Companies get in trouble when they think that they are smarter and slicker than their customers. The most recent example is WalMart. A blog appeared on the scene in that told the the story of a charming couple that WalMarts across America talking to happy, friendly WalMartians. Happy travelers. Happy employees. Business reality at its best–except for one small detail. The whole thing was a put-on from WalMart and its PR firm. Business Week broke the story and explains the issues here. WalMart Story As a result of trying to pass of promotion as an honest travelog from consumers, WalMart gaves itself a big black eye. They suffered from a silly delusion that no one would figure out that these happy wanderers were really WalMart PR people.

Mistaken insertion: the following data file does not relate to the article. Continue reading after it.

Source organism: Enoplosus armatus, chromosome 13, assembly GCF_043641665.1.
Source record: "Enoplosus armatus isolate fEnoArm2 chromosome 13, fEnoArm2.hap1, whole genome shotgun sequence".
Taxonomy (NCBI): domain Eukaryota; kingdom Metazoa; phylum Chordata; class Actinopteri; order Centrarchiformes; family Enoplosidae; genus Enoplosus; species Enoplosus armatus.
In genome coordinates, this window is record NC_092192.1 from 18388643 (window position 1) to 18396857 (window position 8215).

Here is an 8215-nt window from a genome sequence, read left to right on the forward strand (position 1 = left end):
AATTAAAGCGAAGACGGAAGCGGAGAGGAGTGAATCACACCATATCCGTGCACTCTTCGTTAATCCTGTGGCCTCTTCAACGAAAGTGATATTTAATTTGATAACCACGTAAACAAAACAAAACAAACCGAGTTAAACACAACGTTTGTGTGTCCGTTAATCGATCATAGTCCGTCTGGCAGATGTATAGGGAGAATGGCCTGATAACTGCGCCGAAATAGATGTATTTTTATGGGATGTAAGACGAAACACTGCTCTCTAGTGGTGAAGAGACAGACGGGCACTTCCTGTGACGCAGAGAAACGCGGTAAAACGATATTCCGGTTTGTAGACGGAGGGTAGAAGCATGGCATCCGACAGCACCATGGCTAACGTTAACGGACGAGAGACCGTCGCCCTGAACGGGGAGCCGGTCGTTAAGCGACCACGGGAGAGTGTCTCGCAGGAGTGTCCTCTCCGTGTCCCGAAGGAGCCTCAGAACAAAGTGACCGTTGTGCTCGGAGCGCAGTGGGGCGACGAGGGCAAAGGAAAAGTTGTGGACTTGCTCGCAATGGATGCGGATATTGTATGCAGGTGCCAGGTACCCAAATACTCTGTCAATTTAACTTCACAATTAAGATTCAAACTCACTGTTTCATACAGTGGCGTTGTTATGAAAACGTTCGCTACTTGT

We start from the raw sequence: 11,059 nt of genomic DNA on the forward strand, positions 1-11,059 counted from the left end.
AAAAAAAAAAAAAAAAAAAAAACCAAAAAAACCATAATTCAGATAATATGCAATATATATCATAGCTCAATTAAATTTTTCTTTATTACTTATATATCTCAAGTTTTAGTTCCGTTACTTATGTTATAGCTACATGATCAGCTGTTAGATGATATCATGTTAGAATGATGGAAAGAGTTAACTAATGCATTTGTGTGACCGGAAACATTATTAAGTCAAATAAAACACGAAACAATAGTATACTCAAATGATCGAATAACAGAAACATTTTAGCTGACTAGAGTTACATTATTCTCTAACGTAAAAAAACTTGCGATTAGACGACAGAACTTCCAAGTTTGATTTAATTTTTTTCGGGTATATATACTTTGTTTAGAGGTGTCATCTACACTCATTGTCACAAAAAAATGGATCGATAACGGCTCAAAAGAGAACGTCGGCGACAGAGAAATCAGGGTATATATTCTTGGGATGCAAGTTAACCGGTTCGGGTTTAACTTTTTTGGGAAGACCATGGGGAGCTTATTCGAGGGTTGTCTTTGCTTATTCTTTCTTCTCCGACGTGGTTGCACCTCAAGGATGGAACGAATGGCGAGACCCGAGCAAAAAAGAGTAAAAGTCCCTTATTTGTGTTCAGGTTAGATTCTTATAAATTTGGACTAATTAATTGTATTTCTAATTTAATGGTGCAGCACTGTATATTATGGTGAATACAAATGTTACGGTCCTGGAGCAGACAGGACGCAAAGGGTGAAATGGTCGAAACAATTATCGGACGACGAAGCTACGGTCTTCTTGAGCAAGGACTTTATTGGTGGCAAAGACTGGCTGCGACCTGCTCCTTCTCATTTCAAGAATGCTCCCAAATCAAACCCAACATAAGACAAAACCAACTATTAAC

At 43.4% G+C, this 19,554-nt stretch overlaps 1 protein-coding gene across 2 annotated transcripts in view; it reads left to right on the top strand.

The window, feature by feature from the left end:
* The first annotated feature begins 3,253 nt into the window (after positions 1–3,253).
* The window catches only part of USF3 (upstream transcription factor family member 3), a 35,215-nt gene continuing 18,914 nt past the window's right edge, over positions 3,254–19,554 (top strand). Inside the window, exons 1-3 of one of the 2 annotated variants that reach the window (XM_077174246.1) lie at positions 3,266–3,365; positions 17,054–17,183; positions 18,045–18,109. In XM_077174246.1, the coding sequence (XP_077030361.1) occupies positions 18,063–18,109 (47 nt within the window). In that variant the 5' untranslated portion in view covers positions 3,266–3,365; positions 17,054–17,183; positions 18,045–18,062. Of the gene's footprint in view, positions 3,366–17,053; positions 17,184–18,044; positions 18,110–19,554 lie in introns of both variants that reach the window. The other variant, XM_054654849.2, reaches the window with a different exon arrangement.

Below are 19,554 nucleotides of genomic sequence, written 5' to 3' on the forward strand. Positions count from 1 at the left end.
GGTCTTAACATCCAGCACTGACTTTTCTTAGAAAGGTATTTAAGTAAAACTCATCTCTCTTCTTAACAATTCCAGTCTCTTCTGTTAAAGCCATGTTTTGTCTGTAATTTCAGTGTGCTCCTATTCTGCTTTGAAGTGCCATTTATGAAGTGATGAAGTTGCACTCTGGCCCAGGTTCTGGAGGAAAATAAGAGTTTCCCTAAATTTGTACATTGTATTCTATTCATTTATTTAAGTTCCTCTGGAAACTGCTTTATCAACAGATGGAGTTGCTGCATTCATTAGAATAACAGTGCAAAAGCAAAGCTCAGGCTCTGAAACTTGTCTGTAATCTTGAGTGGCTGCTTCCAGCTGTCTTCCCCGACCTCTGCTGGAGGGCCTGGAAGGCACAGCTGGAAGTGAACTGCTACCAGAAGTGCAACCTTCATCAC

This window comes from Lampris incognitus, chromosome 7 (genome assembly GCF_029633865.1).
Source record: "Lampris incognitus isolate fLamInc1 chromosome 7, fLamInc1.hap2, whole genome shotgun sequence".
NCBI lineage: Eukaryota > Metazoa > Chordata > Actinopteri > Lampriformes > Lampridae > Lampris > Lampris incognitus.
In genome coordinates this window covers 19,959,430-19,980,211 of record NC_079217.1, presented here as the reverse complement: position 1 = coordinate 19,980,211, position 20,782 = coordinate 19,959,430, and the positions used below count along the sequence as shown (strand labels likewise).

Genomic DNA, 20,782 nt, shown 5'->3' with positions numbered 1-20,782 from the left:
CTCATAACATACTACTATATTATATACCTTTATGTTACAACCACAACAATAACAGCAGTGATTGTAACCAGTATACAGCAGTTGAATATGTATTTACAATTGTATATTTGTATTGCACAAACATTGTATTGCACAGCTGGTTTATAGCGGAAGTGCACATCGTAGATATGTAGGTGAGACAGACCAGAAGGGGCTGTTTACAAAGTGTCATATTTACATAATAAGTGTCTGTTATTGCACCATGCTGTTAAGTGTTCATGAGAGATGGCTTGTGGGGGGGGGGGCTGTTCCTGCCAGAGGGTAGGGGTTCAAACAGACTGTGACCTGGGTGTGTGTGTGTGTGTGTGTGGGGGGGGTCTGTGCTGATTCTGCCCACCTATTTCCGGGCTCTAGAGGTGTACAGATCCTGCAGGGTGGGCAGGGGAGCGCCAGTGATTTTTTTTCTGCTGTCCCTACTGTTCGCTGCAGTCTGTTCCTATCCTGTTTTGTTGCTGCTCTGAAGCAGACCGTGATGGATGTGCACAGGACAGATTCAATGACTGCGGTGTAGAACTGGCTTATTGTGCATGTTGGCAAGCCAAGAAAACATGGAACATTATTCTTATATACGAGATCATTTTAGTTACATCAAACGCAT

If you’ve read this blog over time, you’ll know that I am a big fan of companies telling the truth to their consumers. There are several reasons first and foremost because telling the truth in a considerate way is the basis of every long-term relationship whether in your business or personal life. But if that’s not enough, tell the truth because in the end it’s going to come out anyway and the story is always better and more beneficial when you tell it than when disgruntled employees or customers do the storytelling.
In the new age of the internet, many lines are blurred including the one between advertising and editorial. Information from retailers and vendors can be of great use to consumers but its source must be clearly identified. Great companies are built on a foundation of trust and trust is built on a foundation of telling the truth.